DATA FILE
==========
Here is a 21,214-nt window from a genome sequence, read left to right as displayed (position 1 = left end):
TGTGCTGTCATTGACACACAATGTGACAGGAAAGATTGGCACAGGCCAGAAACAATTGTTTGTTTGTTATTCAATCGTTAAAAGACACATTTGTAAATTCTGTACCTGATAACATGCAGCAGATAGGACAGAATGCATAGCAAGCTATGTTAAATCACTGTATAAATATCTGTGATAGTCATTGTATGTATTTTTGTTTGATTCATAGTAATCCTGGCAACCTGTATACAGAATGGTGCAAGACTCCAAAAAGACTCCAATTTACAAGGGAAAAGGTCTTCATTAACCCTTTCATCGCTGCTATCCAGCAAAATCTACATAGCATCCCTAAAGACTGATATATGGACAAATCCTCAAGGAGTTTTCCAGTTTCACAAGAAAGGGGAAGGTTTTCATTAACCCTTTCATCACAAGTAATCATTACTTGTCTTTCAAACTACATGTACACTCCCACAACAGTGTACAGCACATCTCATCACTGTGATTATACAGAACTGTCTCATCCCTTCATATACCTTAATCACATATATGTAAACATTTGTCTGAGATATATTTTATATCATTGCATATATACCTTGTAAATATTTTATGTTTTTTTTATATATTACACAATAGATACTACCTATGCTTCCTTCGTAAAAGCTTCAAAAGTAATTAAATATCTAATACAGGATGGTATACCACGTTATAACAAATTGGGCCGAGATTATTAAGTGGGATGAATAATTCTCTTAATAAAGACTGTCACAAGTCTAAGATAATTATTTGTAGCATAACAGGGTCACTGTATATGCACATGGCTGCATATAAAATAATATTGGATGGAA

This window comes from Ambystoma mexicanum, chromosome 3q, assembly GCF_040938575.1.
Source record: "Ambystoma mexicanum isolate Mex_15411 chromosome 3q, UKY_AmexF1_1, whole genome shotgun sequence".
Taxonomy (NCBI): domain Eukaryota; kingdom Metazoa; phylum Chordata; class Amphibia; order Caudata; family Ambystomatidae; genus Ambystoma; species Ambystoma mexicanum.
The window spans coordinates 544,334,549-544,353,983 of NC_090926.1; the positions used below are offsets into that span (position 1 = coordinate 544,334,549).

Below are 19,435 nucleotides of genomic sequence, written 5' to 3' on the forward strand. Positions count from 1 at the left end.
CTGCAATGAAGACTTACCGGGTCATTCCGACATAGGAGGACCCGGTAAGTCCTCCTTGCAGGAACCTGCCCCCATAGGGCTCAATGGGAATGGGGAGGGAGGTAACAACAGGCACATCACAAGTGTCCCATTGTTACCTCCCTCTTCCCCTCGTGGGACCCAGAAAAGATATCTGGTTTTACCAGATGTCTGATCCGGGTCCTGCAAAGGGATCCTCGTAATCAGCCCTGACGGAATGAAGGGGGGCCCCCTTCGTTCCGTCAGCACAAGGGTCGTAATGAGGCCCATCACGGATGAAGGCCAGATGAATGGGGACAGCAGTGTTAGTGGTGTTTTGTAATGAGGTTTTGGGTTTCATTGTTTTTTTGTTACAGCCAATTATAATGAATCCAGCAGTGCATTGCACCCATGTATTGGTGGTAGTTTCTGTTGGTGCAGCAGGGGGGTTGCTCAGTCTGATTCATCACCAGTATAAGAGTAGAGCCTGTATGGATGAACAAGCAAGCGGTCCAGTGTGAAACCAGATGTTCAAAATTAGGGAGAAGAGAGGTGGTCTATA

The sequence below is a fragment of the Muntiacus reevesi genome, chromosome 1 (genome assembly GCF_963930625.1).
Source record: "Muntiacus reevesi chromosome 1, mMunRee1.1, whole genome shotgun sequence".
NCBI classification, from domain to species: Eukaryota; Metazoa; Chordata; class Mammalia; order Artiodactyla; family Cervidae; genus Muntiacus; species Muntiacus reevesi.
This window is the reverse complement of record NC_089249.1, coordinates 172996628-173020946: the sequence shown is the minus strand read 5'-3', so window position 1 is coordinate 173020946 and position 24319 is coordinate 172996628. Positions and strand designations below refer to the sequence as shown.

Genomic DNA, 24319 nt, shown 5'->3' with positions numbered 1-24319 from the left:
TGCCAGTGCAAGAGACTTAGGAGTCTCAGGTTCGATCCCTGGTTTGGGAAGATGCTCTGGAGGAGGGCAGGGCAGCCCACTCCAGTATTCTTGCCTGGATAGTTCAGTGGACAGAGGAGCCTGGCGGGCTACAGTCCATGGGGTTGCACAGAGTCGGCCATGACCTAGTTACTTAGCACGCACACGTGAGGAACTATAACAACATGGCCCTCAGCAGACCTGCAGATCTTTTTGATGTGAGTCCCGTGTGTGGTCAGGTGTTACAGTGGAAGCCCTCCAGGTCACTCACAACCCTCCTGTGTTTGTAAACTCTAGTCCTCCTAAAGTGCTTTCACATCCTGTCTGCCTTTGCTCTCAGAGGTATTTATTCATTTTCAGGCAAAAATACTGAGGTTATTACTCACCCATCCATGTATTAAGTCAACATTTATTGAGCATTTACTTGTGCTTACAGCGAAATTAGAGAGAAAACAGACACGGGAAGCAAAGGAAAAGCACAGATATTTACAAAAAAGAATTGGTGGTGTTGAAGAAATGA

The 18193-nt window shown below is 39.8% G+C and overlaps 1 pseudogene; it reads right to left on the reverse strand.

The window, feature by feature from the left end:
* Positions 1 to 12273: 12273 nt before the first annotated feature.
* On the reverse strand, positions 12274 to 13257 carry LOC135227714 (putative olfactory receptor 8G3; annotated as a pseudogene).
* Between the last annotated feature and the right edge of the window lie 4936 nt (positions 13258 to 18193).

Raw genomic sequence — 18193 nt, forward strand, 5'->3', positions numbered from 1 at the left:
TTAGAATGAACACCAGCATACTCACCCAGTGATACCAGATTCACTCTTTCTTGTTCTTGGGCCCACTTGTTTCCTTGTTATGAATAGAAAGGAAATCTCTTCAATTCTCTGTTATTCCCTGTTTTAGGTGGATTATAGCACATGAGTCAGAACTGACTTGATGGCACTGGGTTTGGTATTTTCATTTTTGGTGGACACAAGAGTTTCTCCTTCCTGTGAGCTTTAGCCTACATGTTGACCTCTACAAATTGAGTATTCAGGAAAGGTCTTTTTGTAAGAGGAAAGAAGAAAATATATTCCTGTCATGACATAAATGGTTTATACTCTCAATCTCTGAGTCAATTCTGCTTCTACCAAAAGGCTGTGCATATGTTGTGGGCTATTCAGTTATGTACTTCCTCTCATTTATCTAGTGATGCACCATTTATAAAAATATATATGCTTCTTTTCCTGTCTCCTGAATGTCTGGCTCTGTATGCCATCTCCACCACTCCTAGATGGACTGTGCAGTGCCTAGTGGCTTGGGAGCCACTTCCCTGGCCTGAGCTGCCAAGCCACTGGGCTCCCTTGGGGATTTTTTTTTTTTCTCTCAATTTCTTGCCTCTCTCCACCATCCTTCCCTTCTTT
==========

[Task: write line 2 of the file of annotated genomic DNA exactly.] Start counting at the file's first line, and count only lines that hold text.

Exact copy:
TGTGCTGTCATTGACACACAATGTGACAGGAAAGATTGGCACAGGCCAGAAACAATTGTTTGTTTGTTATTCAATCGTTAAAAGACACATTTGTAAATTCTGTACCTGATAACATGCAGCAGATAGGACAGAATGCATAGCAAGCTATGTTAAATCACTGTATAAATATCTGTGATAGTCATTGTATGTATTTTTGTTTGATTCATAGTAATCCTGGCAACCTGTATACAGAATGGTGCAAGACTCCAAAAAGACTCCAATTTACAAGGGAAAAGGTCTTCATTAACCCTTTCATCGCTGCTATCCAGCAAAATCTACATAGCATCCCTAAAGACTGATATATGGACAAATCCTCAAGGAGTTTTCCAGTTTCACAAGAAAGGGGAAGGTTTTCATTAACCCTTTCATCACAAGTAATCATTACTTGTCTTTCAAACTACATGTACACTCCCACAACAGTGTACAGCACATCTCATCACTGTGATTATACAGAACTGTCTCATCCCTTCATATACCTTAATCACATATATGTAAACATTTGTCTGAGATATATTTTATATCATTGCATATATACCTTGTAAATATTTTATGTTTTTTTTATATATTACACAATAGATACTACCTATGCTTCCTTCGTAAAAGCTTCAAAAGTAATTAAATATCTAATACAGGATGGTATACCACGTTATAACAAATTGGGCCGAGATTATTAAGTGGGATGAATAATTCTCTTAATAAAGACTGTCACAAGTCTAAGATAATTATTTGTAGCATAACAGGGTCACTGTATATGCACATGGCTGCATATAAAATAATATTGGATGGAA